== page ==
Even if we ignore the causal impotence problem, other problems plague harm-based arguments. Most importantly, vegetarian arguments focused on the wrongness of inflicting harm might backfire. As Bruckner points out, a harm-based argument seems to favour that we eat whatever causes the least harm. Given that harvesting plant-based foods also involves some harm to animals (Bruckner 2016, 35), we avoid the most harm not by producing more plant foods, but by deriving as much sustenance as we can from animals who have already died anyway, say, in road accidents (Bruckner 2016, 40). The more of our nutritional need we can meet without killing any more animals, the better.

If Singer, Regan, and Curnutt are right that the principal argument against eating animals revolves around the wrongness of inflicting harm on them, then this argument has no straightforward implications for the morality of ordinary meat eating. We may be obliged to fight for a future in which no more animals are raised and killed for meat, but in the meantime, it makes little difference whether we participate. Harm-based arguments may even demand that we eat some already-dead animals—though not those that are usually eaten—to help spare the lives of others.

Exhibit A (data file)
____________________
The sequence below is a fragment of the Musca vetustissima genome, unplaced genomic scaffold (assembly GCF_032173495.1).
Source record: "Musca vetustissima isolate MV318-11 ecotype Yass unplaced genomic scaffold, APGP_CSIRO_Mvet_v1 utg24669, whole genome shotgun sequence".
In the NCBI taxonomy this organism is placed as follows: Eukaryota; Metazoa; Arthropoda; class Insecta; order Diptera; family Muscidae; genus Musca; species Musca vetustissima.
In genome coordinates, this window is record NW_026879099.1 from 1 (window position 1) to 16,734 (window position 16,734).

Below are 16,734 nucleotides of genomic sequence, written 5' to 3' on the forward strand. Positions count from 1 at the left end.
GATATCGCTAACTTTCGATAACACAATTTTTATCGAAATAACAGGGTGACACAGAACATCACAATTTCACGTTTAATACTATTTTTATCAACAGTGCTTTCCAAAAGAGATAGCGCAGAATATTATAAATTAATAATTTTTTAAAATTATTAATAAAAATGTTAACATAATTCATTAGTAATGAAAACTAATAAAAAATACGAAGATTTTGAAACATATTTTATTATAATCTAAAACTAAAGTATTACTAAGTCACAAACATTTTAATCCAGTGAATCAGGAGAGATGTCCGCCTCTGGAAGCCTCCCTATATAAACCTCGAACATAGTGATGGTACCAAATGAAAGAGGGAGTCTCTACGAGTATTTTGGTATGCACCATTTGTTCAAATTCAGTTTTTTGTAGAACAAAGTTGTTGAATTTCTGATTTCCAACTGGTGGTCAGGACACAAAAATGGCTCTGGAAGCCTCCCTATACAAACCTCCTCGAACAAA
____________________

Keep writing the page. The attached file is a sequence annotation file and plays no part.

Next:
One might hope that an argument for vegetarianism has a firmer foothold in Regan’s ‘respect principle’. The respect principle states that “we are to treat those individuals who have inherent value in ways that respect their inherent value” (Regan 2004, 248). As we have seen in Chap. 8, Regan’s idea is that we must not treat beings with inherent value as if they had only instrumental value, neither as a means to our own preconceived ends nor as a means to the maximisation of aggregate pleasure in the world (ibid.). It could be argued that eating someone’s dead body just is not respectful in this sense. Some vegetarians certainly think of their refusal to eat animals as a way of honouring or ‘respecting’ animals’ inherent value and of meat eating as an act of instrumentalisation and disrespect.